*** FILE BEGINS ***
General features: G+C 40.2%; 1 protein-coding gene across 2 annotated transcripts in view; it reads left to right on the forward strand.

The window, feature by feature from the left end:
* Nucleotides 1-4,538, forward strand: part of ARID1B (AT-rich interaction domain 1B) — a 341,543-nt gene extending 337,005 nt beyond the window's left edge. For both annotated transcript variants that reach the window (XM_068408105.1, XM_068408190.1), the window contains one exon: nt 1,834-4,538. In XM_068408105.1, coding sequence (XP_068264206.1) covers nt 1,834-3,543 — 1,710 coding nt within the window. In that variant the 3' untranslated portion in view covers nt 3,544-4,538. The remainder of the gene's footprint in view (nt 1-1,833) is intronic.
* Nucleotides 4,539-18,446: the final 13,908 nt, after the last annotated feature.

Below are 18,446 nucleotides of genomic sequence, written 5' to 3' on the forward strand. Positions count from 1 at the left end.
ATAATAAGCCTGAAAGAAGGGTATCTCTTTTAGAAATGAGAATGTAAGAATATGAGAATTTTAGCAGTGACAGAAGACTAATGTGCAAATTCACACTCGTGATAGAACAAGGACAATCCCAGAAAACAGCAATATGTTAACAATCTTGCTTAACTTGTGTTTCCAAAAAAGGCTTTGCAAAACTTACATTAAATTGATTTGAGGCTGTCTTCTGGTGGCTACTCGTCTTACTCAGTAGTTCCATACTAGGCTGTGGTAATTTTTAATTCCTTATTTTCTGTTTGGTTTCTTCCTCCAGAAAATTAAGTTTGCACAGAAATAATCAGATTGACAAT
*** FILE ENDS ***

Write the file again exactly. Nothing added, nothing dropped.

General features: G+C 40.2%; 1 protein-coding gene across 2 annotated transcripts in view; it reads left to right on the forward strand.

The window, feature by feature from the left end:
* Nucleotides 1-4,538, forward strand: part of ARID1B (AT-rich interaction domain 1B) — a 341,543-nt gene extending 337,005 nt beyond the window's left edge. For both annotated transcript variants that reach the window (XM_068408105.1, XM_068408190.1), the window contains one exon: nt 1,834-4,538. In XM_068408105.1, coding sequence (XP_068264206.1) covers nt 1,834-3,543 — 1,710 coding nt within the window. In that variant the 3' untranslated portion in view covers nt 3,544-4,538. The remainder of the gene's footprint in view (nt 1-1,833) is intronic.
* Nucleotides 4,539-18,446: the final 13,908 nt, after the last annotated feature.

Below are 18,446 nucleotides of genomic sequence, written 5' to 3' on the forward strand. Positions count from 1 at the left end.
ATAATAAGCCTGAAAGAAGGGTATCTCTTTTAGAAATGAGAATGTAAGAATATGAGAATTTTAGCAGTGACAGAAGACTAATGTGCAAATTCACACTCGTGATAGAACAAGGACAATCCCAGAAAACAGCAATATGTTAACAATCTTGCTTAACTTGTGTTTCCAAAAAAGGCTTTGCAAAACTTACATTAAATTGATTTGAGGCTGTCTTCTGGTGGCTACTCGTCTTACTCAGTAGTTCCATACTAGGCTGTGGTAATTTTTAATTCCTTATTTTCTGTTTGGTTTCTTCCTCCAGAAAATTAAGTTTGCACAGAAATAATCAGATTGACAAT